<roptat>no, when you install a package, guix will update etc/profile according to what's in your profile: to have a variable definition, you need a package that defines that variable (like texinfo or info-reader), and a package that provides at least a file that creates that path
<roptat>so to set INFOPATH, you need info-reader to provide the definition, and your package to provide a manual so the definition is present in etc/profile
<roptat>then you need to reload. In your current terminal, you can temporarily set the variable with ". $HOME/.guix-profile/etc/profile"
<roptat>you can also inspect the file, or the output of "guix package --search-path"
<liltechdude>roptat: this is my mistake (I must include section in texi file that say to emacs how to display file in info dir page)
<bone-baboon>I am trying to run `make` it the Guix repository. I am getting a command not found error for po4a-transalate. There are no search results for `guix search po4a-transalate`. What package provides po4a-transalate?
<bone-baboon>%base-packages is defined in the Guix repository in gnu/system.scm. There are packages that are part of %base-packages and that have names that do not match what can be found with `guix search`. They are (%base-packages name, guix search name): (iproute, iproute2), (guile-3.0-latest, guile), (util-linux+udev, util-linux-with-udev). I am unable to build the %base-packages package names with `guix build` but I can build the
<bone-baboon> name counterpart. Could someone explain the rationale for this?
<lfam>It's the difference between Scheme variable name and package name
<lfam>The rationale is that we don't always want those names to be the same. For example, we have several packages named "linux-libre", the difference being their versions. The variable names are how they are distinguished at the code level
<roptat>(well two tabs to give you the list of possibilities, since there's also monerod)
<davidl>Anyone here who happens to know which package may contain libgcc_s.so.1? Or can make an informed guess among any of the following packages: libgcc\* gcc\* libstdc++\* libgfortran\* libgcj\* libgomp\* libtool cpp
<lfam>Well, we got linked to, if not mentioned by name
<lfam>We could even start our own ID system, like GNU-VULN-0000
<apteryx>nckx: I've investigated a bit the /etc/profile(.d),/etc/environment(.d),etc situation w.r.t. how the non-standard variables are made available when commands are sent non-interactively via SSH. It's a rather complicated situation. The way Guix System does it itself is rely on 1. build time optional feature of bash (-DNON_INTERACTIVE_LOGIN_SHELLS) to source ~/.bashrc when invoked from sshd 2. On a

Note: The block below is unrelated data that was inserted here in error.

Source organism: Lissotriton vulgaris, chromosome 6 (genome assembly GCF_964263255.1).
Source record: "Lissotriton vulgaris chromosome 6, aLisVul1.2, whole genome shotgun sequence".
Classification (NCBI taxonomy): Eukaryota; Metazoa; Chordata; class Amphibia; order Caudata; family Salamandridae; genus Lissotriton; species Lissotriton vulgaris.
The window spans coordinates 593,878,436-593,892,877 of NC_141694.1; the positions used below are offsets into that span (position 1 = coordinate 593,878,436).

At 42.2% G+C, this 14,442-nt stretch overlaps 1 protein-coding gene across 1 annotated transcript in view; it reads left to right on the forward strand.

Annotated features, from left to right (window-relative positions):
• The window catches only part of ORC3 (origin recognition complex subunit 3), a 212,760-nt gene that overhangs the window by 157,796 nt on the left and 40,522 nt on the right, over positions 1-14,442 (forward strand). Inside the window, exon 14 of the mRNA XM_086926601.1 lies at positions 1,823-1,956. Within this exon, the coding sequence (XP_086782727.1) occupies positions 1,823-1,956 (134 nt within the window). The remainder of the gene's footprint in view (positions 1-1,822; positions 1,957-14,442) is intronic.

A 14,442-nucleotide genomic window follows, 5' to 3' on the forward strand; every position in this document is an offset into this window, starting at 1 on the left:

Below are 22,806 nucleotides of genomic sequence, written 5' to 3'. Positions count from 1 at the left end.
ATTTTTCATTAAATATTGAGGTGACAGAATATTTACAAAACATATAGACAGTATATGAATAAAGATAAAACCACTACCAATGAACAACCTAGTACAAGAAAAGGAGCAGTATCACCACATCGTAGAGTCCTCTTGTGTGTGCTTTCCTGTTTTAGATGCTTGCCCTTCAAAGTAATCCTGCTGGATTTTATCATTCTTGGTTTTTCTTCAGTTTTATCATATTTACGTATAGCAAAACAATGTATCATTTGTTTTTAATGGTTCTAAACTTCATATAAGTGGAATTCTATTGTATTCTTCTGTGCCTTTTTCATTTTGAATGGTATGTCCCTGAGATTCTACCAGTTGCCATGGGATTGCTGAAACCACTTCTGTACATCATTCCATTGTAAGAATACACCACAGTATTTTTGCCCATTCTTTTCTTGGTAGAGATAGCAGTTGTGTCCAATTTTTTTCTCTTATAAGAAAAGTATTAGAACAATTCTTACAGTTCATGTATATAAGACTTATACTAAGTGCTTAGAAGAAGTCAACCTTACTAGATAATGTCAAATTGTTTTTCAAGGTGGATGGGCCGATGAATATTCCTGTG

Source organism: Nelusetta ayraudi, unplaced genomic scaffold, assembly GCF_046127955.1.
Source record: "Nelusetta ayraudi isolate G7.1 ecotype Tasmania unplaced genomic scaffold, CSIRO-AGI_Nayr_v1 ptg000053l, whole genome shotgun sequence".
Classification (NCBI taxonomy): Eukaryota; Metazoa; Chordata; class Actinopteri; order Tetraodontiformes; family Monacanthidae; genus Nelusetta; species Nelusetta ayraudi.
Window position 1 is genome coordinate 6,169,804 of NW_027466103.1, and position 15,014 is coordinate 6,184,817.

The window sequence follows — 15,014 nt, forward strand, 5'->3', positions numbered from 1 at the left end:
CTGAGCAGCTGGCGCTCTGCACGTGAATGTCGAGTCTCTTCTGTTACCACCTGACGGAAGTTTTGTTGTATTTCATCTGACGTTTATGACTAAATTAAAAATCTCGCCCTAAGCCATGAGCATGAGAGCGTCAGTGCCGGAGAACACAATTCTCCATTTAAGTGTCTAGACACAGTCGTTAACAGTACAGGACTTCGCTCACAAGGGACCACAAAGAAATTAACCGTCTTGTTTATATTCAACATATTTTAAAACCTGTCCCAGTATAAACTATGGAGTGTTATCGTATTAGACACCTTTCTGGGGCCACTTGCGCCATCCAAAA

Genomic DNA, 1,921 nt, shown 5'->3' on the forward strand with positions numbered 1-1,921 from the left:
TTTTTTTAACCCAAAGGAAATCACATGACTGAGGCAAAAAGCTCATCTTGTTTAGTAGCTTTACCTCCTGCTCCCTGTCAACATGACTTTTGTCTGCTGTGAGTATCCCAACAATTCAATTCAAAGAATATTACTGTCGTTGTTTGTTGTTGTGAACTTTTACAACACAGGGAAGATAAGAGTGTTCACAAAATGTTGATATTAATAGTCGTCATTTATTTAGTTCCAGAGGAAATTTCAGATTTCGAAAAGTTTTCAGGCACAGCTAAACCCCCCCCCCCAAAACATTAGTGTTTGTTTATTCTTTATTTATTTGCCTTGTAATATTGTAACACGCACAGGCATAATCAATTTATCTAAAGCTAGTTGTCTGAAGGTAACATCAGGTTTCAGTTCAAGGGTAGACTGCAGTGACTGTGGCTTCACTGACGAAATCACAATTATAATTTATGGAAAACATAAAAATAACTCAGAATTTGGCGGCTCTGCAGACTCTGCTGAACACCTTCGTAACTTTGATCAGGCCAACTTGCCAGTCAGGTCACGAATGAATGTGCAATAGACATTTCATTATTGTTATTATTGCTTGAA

<apteryx>fragment of .bashrc sourcing /etc/profile, which does the heavy lifting.
<apteryx>we can't rely on 1. on foreign distribution (chances are Bash is not built with that feature)
<apteryx>/etc/environment, if present, would probably be used, but then its not a script and cannot handle sourcing other files such as $HOME/.guix-profile/etc/profile
<apteryx>a way that should work on foreign distributions right now with a guix-install.sh install guix is to have the environment correctly is to force the command through a 'login' shell, like so: 'ssh remote sh -l -c "guix describe"'; that should take care of sourcing the /etc/profile.d/guix.sh script
<bavier[m]>oh hey, just a friendly report that I just used the 1.3.0 rc installer image to reinstall and boot up my system. Seems to be working alright so far. :)
<lfam>Any idea about that `guix pull` permission denied error?
<davidl>iskarian: ok thanks, though how do I install it? gcc-toolchain appears to depend on it, but Im not able to simply run guix package -i gcc:lib as it switches to gcc-toolchain automatically..
<bavier[m]>a small annoyance in the installer, though: I chose the "manual install" method, if I switch to tty2 to read some docs, then switch back to tty1, I have to re-select the "manual install" option to get back to the terminal I was in.
<davidl>lfam: It is just an ugly hack. I do this: sudo LD_LIBRARY_PATH=$(find ~/.guix-profile/lib -maxdepth 1 -type d | xargs | tr -s ' ' ':'):$(find ~/.guix-profile/lib -maxdepth 1 -type l | xargs | tr -s ' ' ':') ./drawio-x86_64-14.5.1.AppImage and I get this;
<davidl>/tmp/.mount_drawio0ZyWKF/drawio: error while loading shared libraries: libgcc_s.so.1: cannot open shared object file: No such file or directory
<lfam>"Alternatively, the --expression option may be used to specify a Scheme expression that evaluates to a package; this is useful when disambiguating among several same-named packages or package variants is needed. "
<lfam> '(@@ (gnu packages gcc) gcc)' is a package; the lib output of the GCC package is not a package
<davidl>lfam: ok. So basically, do you know if there is any way at all to install the lib output of gcc in a convenient way, or do I need to write a package module and redefine the package with (define-public ... ?
<lfam>I would just install the GCC package, but I still don't think it's the right thing to do here
<lfam>Like I said, we hid that package because it doesn't work on its own
<lfam>Additionally, the error message "error while loading shared libraries: libgcc_s.so.1: cannot open shared object file: No such file or directory"
<davidl>lfam: I did, but still find ~/.guix-profile -iname '*libgcc*' does not give me the file I was looking for: libgcc_s.so.1
<lfam>I don't know how to make binaries compiled for other operating systems work on Guix
<lfam>There are some hacks to make it work, but I don't know them
<lfam>They are expecting many things to be in certain places, but Guix does not provide them
<davidl>essentially, AppImages are supposed to work on their own, but shared object files are hardcoded to /lib and /lib64 which I have symlinked to ~/.guix-profile/lib, though I still need the shared object files installed in ~/.guix-profile/lib